By Pooya Stone

The captain of the Iranian oil tanker "Adrian Darya 1" was offered money by the United States if he sailed the ship to a country that would seize it on behalf of the US. The offer was made days before the ship was subject to US sanctions.

The offer to pay Captain Akhilesh Kumar to take the ship to a port where the US could get it was made in an email sent to the captain by Brian Hook, a senior US official.

The US State Department has confirmed it offered millions of dollars to the captain of the Iranian oil tanker which is at the center of a diplomatic row. Brian Hook, head of the department's Iran Action Group, emailed the captain of the Adrian Darya 1 about sailing it somewhere the US could seize it.
The US Justice Department, which had tried to block the tanker's release from Gibraltar, issued a warrant to seize the tanker. Reports of the cash offer first appeared in the Financial Times on Wednesday and have been confirmed by the State Department.

"We have conducted extensive outreach to several ship captains as well as shipping companies," a spokeswoman told AFP news agency.
The US blacklisted the tanker last Friday. A Treasury Department statement said the vessel was being used to transport 2.1 million barrels of Iranian crude oil for the benefit of Iran's Revolutionary Guard - a branch of the country's armed forces which the US has designated a foreign terrorist organization.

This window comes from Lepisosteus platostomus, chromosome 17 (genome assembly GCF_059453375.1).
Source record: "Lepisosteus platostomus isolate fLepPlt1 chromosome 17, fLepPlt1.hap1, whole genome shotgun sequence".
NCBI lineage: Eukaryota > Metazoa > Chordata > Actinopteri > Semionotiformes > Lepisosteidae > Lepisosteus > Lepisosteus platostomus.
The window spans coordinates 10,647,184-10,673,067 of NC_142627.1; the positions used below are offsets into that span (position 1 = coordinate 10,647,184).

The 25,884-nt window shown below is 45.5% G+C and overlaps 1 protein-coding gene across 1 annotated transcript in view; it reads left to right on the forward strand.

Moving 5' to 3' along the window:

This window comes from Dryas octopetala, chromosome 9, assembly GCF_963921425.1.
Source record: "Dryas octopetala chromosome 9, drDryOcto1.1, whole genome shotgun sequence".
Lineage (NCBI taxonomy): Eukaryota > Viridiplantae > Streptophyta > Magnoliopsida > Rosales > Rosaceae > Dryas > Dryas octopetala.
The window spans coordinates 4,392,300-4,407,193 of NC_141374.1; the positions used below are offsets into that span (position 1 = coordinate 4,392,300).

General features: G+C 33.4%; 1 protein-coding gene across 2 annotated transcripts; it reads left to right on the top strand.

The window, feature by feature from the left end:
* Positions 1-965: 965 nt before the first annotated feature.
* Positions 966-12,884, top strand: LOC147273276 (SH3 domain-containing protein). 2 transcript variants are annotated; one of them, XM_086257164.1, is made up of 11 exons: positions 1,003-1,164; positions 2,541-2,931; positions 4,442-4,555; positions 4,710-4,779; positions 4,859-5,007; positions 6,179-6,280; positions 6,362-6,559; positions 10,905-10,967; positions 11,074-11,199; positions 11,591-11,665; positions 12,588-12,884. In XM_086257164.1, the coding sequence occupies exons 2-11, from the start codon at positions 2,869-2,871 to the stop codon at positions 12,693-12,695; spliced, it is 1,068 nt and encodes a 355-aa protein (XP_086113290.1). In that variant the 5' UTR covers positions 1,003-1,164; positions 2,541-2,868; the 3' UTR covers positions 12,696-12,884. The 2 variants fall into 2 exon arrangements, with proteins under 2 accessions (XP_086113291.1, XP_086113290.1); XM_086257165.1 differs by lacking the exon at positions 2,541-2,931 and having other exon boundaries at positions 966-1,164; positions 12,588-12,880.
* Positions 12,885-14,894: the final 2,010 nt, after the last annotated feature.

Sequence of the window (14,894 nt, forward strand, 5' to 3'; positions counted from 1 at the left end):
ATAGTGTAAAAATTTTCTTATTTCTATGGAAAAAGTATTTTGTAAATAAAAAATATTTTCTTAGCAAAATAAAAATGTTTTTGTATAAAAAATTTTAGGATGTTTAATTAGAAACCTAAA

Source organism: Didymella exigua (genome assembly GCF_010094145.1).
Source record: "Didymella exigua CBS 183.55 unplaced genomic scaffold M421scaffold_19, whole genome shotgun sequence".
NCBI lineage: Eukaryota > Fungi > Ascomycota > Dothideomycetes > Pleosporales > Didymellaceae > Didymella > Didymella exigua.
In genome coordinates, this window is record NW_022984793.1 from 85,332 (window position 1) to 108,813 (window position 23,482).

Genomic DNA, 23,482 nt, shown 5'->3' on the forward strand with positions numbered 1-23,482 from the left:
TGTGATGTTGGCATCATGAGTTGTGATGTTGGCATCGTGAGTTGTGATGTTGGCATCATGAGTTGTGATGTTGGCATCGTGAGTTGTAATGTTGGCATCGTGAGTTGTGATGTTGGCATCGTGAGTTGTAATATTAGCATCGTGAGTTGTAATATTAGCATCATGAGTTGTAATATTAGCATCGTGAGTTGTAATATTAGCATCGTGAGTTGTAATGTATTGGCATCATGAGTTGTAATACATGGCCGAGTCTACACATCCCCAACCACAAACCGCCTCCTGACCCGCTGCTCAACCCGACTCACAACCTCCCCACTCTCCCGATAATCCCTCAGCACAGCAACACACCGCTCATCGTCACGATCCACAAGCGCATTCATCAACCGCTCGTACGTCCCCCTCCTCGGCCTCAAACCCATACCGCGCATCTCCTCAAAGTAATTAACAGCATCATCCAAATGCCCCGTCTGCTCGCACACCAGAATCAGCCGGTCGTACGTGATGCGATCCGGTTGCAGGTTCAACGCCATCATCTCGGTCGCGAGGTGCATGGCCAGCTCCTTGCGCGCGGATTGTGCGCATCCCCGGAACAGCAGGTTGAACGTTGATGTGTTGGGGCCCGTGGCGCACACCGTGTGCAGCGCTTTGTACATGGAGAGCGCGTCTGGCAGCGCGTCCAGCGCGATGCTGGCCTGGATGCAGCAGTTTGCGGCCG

According to the Financial Times, Mr Hook sent an email to the Indian captain of the Adrian Darya 1, Akhilesh Kumar, before it imposed sanctions on the ship.
"I am writing with good news," the email read. The Trump administration was willing to pay the captain several million dollars to take the ship somewhere where it could be seized by US authorities.

The Adrian Darya 1, previously named Grace 1 is a Crude Oil Tanker built in 1997 and currently sailing under the flag of Iran. The vessel left Gibraltar on 15 August after having been detained for a month in the British overseas territory for allegedly attempting to breach European Union sanctions on Syria. Gibraltar said it had been assured by Iran that the tanker wouldn't unload its cargo in Syria.

The "Adrian Darya 1" shut down its AIS in the night of September 2. The move has prompted renewed speculation that it might be heading to Syria.